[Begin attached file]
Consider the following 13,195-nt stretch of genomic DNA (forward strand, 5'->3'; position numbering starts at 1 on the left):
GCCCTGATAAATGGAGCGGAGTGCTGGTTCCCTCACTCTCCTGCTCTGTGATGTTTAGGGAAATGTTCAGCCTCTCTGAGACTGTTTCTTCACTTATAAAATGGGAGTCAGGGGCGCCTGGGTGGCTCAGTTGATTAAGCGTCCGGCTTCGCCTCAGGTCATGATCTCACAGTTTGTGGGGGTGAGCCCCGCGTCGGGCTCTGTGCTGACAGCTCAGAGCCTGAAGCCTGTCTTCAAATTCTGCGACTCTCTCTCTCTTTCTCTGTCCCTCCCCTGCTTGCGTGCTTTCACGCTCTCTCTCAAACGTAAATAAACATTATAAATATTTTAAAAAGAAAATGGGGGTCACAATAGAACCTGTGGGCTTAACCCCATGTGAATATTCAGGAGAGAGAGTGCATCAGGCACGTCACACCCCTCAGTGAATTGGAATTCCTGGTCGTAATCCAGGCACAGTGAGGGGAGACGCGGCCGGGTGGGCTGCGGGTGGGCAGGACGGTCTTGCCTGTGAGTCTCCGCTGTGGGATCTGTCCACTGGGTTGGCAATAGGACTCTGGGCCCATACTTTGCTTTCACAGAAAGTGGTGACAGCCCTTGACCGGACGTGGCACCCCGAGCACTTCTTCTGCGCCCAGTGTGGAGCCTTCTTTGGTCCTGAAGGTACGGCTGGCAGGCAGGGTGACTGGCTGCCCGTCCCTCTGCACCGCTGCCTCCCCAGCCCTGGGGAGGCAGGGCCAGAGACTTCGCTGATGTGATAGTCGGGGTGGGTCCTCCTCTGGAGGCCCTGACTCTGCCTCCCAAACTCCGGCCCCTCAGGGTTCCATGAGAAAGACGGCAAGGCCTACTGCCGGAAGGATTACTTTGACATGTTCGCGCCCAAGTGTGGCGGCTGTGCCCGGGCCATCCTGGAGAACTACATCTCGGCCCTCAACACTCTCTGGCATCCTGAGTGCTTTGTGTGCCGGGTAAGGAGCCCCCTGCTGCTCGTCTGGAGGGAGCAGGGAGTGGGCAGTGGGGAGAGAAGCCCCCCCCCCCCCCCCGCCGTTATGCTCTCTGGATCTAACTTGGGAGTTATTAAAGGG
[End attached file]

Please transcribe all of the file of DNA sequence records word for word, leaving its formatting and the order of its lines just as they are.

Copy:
Consider the following 13,195-nt stretch of genomic DNA (forward strand, 5'->3'; position numbering starts at 1 on the left):
GCCCTGATAAATGGAGCGGAGTGCTGGTTCCCTCACTCTCCTGCTCTGTGATGTTTAGGGAAATGTTCAGCCTCTCTGAGACTGTTTCTTCACTTATAAAATGGGAGTCAGGGGCGCCTGGGTGGCTCAGTTGATTAAGCGTCCGGCTTCGCCTCAGGTCATGATCTCACAGTTTGTGGGGGTGAGCCCCGCGTCGGGCTCTGTGCTGACAGCTCAGAGCCTGAAGCCTGTCTTCAAATTCTGCGACTCTCTCTCTCTTTCTCTGTCCCTCCCCTGCTTGCGTGCTTTCACGCTCTCTCTCAAACGTAAATAAACATTATAAATATTTTAAAAAGAAAATGGGGGTCACAATAGAACCTGTGGGCTTAACCCCATGTGAATATTCAGGAGAGAGAGTGCATCAGGCACGTCACACCCCTCAGTGAATTGGAATTCCTGGTCGTAATCCAGGCACAGTGAGGGGAGACGCGGCCGGGTGGGCTGCGGGTGGGCAGGACGGTCTTGCCTGTGAGTCTCCGCTGTGGGATCTGTCCACTGGGTTGGCAATAGGACTCTGGGCCCATACTTTGCTTTCACAGAAAGTGGTGACAGCCCTTGACCGGACGTGGCACCCCGAGCACTTCTTCTGCGCCCAGTGTGGAGCCTTCTTTGGTCCTGAAGGTACGGCTGGCAGGCAGGGTGACTGGCTGCCCGTCCCTCTGCACCGCTGCCTCCCCAGCCCTGGGGAGGCAGGGCCAGAGACTTCGCTGATGTGATAGTCGGGGTGGGTCCTCCTCTGGAGGCCCTGACTCTGCCTCCCAAACTCCGGCCCCTCAGGGTTCCATGAGAAAGACGGCAAGGCCTACTGCCGGAAGGATTACTTTGACATGTTCGCGCCCAAGTGTGGCGGCTGTGCCCGGGCCATCCTGGAGAACTACATCTCGGCCCTCAACACTCTCTGGCATCCTGAGTGCTTTGTGTGCCGGGTAAGGAGCCCCCTGCTGCTCGTCTGGAGGGAGCAGGGAGTGGGCAGTGGGGAGAGAAGCCCCCCCCCCCCCCCCGCCGTTATGCTCTCTGGATCTAACTTGGGAGTTATTAAAGGG